By Mike Faden
The Fed says it is developing this public-sector real-time payments system because it offers the best opportunity for making real-time payments available to all users of the nation’s roughly 10,000 banks. Additionally, it believes real-time payments can potentially yield economic benefits for businesses and individuals by providing them with more flexibility to manage their money and make time-sensitive payments.2
"Everyone deserves the same ability to make and receive payments immediately and securely, and every bank deserves the same opportunity to offer that service to its community," Federal Reserve Board Governor Lael Brainard said in a speech. "FedNow will permit banks of every size in every community across the country to provide real-time payments to their customers."3
But the Fed’s development plan has been opposed by some large banks, which have reportedly spent roughly $1 billion to develop RTP, a competing private-sector real-time payment system that is already operating.4
The U.S. has lagged other countries in establishing a national real-time payments infrastructure. According to FIS’ 2018 Flavors of Fast report, at least 40 faster payment systems are operating worldwide, and some have been in use for more than a decade. The systems generally deliver payments within seconds, 24 hours a day, at low cost to businesses and consumers.5
But in the U.S., experts say that the primary existing system for real-time B2B payments is RTP, which was launched in late 2017 by The Clearing House (TCH), a payments provider owned by roughly two dozen large banks. According to The Washington Post, RTP is currently used by just 16 large U.S. banks and other financial institutions—which, according to TCH, makes RTP available to more than 51 percent of U.S. bank account holders.6,7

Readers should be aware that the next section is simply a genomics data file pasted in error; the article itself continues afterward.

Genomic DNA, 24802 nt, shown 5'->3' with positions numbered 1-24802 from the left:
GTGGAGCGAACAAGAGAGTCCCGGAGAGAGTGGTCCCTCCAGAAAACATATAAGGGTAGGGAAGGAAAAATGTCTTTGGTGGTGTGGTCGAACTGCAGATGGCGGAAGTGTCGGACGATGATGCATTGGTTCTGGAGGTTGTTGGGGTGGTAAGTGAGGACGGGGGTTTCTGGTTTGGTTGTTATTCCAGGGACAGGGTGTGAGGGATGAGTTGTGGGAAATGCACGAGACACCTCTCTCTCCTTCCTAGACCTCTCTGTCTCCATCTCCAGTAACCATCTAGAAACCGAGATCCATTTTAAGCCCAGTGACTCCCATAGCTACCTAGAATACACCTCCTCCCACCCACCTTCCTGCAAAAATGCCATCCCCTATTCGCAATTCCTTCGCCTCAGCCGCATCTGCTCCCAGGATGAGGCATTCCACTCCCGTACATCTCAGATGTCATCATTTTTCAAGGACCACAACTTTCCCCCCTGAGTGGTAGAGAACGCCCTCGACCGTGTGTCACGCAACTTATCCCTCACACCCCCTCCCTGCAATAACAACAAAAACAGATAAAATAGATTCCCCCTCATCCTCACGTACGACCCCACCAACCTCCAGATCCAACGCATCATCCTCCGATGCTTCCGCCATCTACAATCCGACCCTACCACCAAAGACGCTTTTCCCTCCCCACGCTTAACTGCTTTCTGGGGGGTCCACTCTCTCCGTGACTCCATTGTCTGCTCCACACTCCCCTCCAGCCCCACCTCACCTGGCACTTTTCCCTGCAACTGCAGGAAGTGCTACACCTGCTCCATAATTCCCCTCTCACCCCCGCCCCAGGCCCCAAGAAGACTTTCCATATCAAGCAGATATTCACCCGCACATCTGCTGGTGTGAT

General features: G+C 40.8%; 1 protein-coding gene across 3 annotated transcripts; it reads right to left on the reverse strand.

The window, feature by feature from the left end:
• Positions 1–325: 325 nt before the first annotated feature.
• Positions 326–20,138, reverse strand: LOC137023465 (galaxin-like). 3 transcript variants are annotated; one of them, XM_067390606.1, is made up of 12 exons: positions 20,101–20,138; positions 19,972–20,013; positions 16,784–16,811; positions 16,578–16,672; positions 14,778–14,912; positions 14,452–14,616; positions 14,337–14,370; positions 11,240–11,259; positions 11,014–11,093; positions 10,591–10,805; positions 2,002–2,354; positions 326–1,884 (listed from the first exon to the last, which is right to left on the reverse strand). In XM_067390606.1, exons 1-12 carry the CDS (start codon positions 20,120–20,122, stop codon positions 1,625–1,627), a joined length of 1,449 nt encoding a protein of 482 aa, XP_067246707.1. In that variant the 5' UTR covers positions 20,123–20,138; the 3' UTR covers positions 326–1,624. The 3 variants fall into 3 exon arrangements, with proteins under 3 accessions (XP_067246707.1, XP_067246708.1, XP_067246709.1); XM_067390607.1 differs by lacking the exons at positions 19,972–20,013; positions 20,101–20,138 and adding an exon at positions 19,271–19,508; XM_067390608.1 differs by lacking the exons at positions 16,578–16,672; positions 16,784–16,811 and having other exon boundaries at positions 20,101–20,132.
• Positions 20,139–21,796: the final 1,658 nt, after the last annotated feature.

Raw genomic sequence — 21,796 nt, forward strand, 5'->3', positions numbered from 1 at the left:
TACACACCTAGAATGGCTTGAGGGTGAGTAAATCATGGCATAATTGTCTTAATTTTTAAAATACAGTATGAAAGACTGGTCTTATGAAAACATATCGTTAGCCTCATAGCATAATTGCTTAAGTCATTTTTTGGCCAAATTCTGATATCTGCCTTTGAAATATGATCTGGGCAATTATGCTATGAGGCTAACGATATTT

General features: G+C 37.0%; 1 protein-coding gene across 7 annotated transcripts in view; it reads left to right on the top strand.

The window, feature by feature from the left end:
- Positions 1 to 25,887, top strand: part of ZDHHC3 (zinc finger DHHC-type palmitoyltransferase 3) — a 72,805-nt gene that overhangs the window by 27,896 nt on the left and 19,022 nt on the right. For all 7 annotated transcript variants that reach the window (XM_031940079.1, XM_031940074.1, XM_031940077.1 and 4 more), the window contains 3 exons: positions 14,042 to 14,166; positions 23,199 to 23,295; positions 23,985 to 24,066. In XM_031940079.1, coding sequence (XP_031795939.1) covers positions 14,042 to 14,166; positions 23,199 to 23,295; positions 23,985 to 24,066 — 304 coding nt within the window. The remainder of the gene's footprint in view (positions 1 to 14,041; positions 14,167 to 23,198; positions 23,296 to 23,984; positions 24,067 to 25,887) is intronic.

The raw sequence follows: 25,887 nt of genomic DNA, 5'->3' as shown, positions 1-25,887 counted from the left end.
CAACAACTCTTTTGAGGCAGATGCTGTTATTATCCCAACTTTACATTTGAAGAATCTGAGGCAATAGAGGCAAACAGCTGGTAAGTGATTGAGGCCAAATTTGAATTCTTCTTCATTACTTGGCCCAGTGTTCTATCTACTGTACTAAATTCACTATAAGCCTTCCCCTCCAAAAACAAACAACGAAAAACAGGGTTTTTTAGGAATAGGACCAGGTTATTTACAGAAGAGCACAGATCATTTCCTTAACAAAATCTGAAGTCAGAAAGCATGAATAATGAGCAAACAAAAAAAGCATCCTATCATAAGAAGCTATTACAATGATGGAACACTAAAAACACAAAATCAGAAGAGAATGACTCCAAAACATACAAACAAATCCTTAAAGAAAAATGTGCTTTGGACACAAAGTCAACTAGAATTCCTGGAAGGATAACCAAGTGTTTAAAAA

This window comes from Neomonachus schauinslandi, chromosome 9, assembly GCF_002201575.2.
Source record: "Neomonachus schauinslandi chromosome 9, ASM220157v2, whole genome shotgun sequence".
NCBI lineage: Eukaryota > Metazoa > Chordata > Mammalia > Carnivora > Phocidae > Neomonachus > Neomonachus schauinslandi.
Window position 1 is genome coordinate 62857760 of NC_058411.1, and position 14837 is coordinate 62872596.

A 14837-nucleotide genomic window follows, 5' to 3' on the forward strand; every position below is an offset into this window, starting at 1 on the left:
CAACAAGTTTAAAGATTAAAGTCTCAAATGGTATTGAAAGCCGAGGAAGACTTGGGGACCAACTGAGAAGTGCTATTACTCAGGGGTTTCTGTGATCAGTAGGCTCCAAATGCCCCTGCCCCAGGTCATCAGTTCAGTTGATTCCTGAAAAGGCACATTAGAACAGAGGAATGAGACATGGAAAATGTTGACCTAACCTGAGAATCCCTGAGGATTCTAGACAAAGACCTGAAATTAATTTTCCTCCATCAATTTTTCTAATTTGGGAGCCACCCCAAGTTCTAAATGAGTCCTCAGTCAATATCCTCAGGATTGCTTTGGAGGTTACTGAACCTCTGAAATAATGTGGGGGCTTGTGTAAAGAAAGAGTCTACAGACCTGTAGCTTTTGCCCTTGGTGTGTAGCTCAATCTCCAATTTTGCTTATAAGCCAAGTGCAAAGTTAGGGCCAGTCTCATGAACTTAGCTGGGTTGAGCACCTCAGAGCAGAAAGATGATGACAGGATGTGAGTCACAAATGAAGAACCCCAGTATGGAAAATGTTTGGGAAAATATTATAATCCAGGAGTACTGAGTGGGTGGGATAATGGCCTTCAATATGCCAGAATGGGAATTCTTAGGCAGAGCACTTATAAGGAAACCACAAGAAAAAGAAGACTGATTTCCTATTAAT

The Fed has been researching real-time payments for several years, as part of its role in promoting an accessible, safe, and efficient U.S. payment system. Until recently, the central bank focused on supporting private-sector initiatives rather than building its own infrastructure. But that changed in October 2018, when the central bank proposed two possible new developments, soliciting public comment on each: a public-sector real-time gross settlement system (RTGS) that would deliver real-time payments, and a liquidity tool that would facilitate 24/7 operation of real-time payment systems operated either by the Fed or by the private sector.
The Fed said that among the roughly 350 commenters that took a position on the RTGS proposal, more than 90 percent—including many small banks—were in favor of the Fed developing the system. Many of those commenters said they believed the Fed would provide equitable access to banks of all sizes and facilitate nationwide reach for faster payments. Some also cited potential advantages, such as reduced risk in the event of a financial crisis, greater efficiency, increased competition, lower costs, and greater innovation. About 30 commenters—mostly large banks and private-sector operators, including those involved in RTP—were against the proposal, arguing that a Fed-operated system was unnecessary and could actually slow adoption of real-time payments since some banks might wait until it becomes available.8
The Fed said that its decision to move ahead with developing FedNow was based on this analysis and comments. It noted that it already has long-standing relationships with more than 10,000 U.S. banks through operating the older ACH and wire-transfer payment systems. That provides a channel to reach thousands of smaller institutions in the United States that might otherwise not have access to an RTGS infrastructure for faster payments, according to the Fed. In contrast, “a single private-sector provider of such services is unlikely to connect to the thousands of small and midsize banks necessary to yield nationwide reach, even in the long term. No traditional payment system … has ever achieved nationwide reach through a single private-sector provider,” according to the Fed.9